• Linda Simmons, MSN, RN, CNE, Nursing Skills Coordinator, has successfully completed the Certified Nurse Educator examination. This certification offered by the National League for Nursing demonstrates expertise in nursing education.

School of Business and Social Sciences

  • Through the help and recommendation of Vincent Petrecca, College Lecturer II in Criminal Justice, seven criminal justice students obtained job placements. Three students were hired as Class I police officers in the Seaside Heights Police Department, one student was hired as a Security Officer at Kimball Medical Center, and one student will be hired as a Class II policer officer for the Lacey Police Department.  Two more students are currently interviewing for Class I police officer positions.
  • Nicole Kammer, College Lecturer II in Education, partnered with a New Jersey nonprofit organization, Acenda Integrated Health, for her EDUC 261, Development of the Learner, class. Student groups worked on a long-term project researching content, writing scripts, and creating videos focused on the theme, “How can parents enhance early childhood literacy development?”  Ms. Chrissy Reiss and her Acenda team selected the three videos they believed would best support Acenda’s initiatives. Those videos will be shared with hundreds of New Jersey residents who take part in Acenda’s programs, including Parents as Teachers, Healthy Families, and Nurse-Family Partnership.  The OCC Foundation generously provided scholarships to the three student groups whose videos were selected by Acenda:  Alexis Campoamor and Dom Dlugosz; Madison Salanitro, Katie Wioland, and Amber Huminski; and Amanda Owens, Jamie Wyckoff, and Gillian McDyer.

Center for Academic Success

  • The Grants Office and Center for Academic Success are partnering with Lakewood High School for the Upward Bound grant. Lakewood High School has completed the requested data form.  Kayci Clayton, Director of Grants Administration, and Ms. Sarah Schroeder, Principal Grants Specialist, Ellucian, are working on the first draft of the grant proposal.
  • Barnegat Bay Partnership has requested a grant proposal from the Center for Academic Success that focuses on environmental justice. The Center is working with Biology College Lecturers Lincoln Simmons and Angel Camilo to create this proposal.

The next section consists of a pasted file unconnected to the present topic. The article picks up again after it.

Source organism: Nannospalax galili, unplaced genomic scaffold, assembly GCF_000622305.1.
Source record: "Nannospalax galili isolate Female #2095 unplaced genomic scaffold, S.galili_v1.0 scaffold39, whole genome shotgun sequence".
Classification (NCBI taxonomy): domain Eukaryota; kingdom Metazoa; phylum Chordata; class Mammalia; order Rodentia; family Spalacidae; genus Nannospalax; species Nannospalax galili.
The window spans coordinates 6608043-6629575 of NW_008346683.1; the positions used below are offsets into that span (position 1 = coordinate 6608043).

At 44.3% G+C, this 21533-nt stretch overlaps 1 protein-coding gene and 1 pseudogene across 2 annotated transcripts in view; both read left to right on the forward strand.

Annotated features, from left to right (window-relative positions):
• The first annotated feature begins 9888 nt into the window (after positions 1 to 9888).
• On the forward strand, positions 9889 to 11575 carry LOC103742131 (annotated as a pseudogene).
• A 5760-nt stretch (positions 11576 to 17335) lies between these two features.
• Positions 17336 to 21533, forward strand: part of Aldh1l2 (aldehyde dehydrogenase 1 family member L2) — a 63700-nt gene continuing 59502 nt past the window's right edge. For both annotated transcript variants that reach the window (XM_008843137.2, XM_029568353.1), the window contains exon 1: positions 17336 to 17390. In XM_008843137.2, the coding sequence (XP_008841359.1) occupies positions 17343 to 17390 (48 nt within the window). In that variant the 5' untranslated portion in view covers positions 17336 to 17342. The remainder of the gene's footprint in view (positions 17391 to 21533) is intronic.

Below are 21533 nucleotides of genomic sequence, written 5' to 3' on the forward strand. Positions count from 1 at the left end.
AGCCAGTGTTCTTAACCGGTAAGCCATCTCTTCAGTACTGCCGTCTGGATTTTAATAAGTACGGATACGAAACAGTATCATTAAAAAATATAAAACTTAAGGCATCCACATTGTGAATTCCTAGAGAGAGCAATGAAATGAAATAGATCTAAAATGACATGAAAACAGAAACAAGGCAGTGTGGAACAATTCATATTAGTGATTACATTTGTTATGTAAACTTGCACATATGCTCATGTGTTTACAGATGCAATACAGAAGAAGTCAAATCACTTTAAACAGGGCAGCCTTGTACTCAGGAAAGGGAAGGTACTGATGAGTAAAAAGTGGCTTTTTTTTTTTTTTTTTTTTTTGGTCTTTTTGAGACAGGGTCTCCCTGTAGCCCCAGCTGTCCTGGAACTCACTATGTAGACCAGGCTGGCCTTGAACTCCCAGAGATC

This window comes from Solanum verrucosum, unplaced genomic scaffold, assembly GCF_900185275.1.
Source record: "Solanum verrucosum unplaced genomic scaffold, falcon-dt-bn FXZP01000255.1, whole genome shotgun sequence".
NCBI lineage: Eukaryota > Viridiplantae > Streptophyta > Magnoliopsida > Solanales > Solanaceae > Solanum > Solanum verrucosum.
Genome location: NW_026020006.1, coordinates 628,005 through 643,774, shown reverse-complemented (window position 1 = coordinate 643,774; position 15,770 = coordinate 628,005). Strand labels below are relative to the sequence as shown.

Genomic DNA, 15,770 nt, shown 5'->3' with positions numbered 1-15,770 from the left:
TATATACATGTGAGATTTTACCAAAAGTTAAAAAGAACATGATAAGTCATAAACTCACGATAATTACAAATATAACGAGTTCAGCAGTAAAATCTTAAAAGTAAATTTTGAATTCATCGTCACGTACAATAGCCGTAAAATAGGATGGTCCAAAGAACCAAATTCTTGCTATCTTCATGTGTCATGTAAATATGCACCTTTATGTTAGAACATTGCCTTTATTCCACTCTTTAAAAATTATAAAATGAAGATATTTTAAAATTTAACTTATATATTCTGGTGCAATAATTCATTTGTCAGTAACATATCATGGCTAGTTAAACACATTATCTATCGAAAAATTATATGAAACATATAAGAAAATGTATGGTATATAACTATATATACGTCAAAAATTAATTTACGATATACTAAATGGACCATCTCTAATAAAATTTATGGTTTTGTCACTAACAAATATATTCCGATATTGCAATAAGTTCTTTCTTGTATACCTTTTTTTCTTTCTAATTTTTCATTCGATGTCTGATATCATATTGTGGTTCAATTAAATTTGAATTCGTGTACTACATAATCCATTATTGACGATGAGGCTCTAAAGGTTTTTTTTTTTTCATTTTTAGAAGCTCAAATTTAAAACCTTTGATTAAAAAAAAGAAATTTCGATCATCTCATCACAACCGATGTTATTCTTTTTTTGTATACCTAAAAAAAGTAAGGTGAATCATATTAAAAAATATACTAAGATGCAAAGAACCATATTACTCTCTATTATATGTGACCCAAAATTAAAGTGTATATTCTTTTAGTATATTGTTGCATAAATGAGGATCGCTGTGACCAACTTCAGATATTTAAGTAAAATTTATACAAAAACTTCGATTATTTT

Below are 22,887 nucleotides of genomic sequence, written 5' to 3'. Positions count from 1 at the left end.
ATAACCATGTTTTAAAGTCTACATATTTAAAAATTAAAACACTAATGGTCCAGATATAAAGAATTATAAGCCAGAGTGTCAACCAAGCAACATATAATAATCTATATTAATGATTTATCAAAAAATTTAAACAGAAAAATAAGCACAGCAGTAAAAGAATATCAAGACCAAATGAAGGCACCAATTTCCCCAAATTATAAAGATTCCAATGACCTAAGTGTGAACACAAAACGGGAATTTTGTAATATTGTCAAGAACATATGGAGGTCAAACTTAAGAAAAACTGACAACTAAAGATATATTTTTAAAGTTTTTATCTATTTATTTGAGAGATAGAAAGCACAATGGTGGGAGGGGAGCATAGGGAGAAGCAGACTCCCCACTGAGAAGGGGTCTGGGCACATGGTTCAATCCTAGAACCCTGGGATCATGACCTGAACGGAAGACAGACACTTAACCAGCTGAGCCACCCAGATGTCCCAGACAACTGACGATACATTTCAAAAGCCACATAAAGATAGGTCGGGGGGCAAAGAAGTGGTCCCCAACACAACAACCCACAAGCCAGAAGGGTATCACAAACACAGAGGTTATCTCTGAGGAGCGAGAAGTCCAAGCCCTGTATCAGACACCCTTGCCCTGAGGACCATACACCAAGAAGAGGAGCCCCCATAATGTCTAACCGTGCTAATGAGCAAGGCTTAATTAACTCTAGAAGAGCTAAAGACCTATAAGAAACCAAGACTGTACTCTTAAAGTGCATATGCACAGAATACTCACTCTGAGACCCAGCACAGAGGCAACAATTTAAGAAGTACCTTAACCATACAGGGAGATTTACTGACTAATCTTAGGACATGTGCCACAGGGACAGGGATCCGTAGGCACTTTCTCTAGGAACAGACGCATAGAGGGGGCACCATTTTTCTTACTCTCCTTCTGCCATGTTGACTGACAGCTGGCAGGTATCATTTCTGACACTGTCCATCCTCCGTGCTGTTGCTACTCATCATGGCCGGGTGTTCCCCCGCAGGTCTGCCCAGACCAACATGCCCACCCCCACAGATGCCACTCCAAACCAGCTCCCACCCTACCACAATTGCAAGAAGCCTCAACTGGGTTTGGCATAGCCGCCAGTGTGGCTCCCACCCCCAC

• The Center is partnering with the Toms River Regional School District in the development and implementation of its Middle Grades Career Awareness grant program. OCC will be hosting 400 middle school students from Toms River Intermediate Schools East, North, and South on April 4, 5, and 7, 2022.  In collaboration with OCC’s Perkins-funded programs, students will engage in hands-on activities that focus on career awareness in artificial intelligence, business, criminal justice, cybersecurity, engineering, environmental sustainability, industrial hygiene, and the promotion of community watershed stewardship.
  • This year’s College Readiness Now grant will provide students with access to an introductory course from one of the OCC certificate/degree programs for the Spring semester. The grant will fund students to take career cluster courses in robotics and environmental sustainability.  For the summer, students, hopefully, will be provided opportunities to take courses in artificial intelligence, cybersecurity, hospitality and tourism, and industrial hygiene.
  • Students in Cohorts 4 and 5 of the Lacey College Academy have been offered the opportunity to add a certificate program to their Liberal Arts degrees.  As part of this new initiative, Lacey College Academy students are being encouraged to take career cluster certificate courses in artificial intelligence, cybersecurity, leadership technology, environmental sustainability, hospitality and tourism, and industrial hygiene.  The goal is to make Lacey College Academy students more marketable upon completion of the Associate in Arts degree in Liberal Arts.
  • The 2021 Fall enrollment numbers were very promising. The Early College 2021 unduplicated enrollment totaled 1,914 students taking 3,664 credits.

Finance and Administration

Return to Campus

The Return to Campus Committee continued its work over the Fall semester, and new COVID-19 protocols will be put into place for the Spring 2022 semester.  Ms. Sara Winchester, Executive Vice President, presented an update to the campus at Colloquium.  The presentation reviewed the responsibilities of students, staff, and faculty, and details regarding the new systems and how to use them were provided.  The following protocols were highlighted:


Masking remains required, with the following exception:

  • Plexiglass has been installed in labs/classrooms where sections longer than 90 minutes are taught. Instructor stations are more than six feet away from students.
  • Instructors have the option of removing masks while behind Plexiglass only.

Medicat System

  • Medicat is a secure system to house vaccination and testing documentation. The portal to upload vaccination cards is now open for submissions at
  • Medicat verifies vaccinations.